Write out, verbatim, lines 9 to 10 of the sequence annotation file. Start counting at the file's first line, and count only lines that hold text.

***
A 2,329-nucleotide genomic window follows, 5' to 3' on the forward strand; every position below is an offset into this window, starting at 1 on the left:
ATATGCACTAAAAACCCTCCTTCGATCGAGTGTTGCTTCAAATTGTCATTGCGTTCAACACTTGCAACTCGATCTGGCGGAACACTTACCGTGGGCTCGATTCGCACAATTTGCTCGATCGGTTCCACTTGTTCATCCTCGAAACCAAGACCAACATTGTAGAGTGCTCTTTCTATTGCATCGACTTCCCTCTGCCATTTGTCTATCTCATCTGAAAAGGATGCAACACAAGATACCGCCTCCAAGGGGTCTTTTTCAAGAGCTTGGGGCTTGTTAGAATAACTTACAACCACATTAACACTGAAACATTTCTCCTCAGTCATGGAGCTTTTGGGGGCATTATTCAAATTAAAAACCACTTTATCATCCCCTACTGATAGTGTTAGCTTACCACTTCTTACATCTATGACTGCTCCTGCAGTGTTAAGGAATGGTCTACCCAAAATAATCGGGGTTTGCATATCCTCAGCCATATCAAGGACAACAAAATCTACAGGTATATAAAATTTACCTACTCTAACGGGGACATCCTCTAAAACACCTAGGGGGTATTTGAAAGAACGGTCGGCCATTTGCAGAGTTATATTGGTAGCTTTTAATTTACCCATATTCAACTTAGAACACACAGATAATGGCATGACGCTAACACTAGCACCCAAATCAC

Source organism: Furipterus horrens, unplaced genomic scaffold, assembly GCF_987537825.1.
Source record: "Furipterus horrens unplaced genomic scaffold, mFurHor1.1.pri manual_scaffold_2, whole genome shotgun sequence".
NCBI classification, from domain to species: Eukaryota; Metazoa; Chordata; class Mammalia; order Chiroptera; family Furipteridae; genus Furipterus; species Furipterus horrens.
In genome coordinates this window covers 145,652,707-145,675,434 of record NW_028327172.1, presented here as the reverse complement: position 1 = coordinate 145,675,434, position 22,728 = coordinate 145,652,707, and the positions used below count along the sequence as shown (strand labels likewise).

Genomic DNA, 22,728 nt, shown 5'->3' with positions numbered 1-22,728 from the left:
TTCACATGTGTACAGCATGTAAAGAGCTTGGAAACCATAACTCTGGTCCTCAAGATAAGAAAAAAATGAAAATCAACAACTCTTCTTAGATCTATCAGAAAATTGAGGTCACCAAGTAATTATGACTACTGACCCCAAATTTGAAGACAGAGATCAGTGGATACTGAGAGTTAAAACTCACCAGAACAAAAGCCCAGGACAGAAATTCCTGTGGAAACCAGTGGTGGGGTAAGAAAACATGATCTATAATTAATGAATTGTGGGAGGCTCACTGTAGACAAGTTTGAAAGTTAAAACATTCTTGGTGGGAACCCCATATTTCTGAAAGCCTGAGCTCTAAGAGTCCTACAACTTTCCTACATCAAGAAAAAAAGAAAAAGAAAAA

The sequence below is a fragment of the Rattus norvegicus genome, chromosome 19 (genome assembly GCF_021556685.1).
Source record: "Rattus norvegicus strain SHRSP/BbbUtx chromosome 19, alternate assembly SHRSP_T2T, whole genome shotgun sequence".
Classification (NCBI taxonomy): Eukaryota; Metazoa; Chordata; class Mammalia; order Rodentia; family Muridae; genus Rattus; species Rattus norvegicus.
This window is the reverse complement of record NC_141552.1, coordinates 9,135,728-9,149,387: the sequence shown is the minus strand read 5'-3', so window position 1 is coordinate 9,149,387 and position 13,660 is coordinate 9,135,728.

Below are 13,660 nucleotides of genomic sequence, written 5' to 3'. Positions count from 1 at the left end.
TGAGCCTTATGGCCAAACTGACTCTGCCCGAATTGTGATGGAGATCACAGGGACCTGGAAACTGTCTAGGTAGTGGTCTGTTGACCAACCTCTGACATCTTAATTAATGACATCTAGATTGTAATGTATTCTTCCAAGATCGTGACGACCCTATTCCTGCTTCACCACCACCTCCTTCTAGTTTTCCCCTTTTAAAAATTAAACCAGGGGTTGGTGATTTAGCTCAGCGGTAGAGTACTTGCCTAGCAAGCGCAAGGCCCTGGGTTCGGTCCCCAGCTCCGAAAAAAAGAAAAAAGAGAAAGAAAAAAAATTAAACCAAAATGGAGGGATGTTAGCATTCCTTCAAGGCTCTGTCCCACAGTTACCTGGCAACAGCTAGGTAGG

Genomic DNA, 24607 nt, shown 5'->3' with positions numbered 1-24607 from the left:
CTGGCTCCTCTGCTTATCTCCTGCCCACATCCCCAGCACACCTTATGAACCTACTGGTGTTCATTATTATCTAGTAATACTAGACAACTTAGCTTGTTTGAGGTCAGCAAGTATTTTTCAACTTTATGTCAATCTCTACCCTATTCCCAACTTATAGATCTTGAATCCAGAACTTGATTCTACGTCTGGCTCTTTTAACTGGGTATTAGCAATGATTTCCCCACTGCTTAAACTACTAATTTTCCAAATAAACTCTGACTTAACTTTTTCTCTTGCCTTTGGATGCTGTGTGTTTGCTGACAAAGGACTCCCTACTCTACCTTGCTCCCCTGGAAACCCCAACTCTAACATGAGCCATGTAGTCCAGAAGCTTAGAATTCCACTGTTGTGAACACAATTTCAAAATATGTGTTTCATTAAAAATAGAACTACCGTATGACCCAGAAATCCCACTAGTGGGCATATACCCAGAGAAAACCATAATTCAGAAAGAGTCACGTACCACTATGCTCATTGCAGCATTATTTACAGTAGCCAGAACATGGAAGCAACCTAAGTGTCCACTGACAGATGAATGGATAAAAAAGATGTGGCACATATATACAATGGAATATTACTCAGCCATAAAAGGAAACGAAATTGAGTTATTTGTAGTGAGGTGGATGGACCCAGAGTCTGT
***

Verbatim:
The sequence below is a fragment of the Rattus norvegicus genome, chromosome 19 (genome assembly GCF_021556685.1).
Source record: "Rattus norvegicus strain SHRSP/BbbUtx chromosome 19, alternate assembly SHRSP_T2T, whole genome shotgun sequence".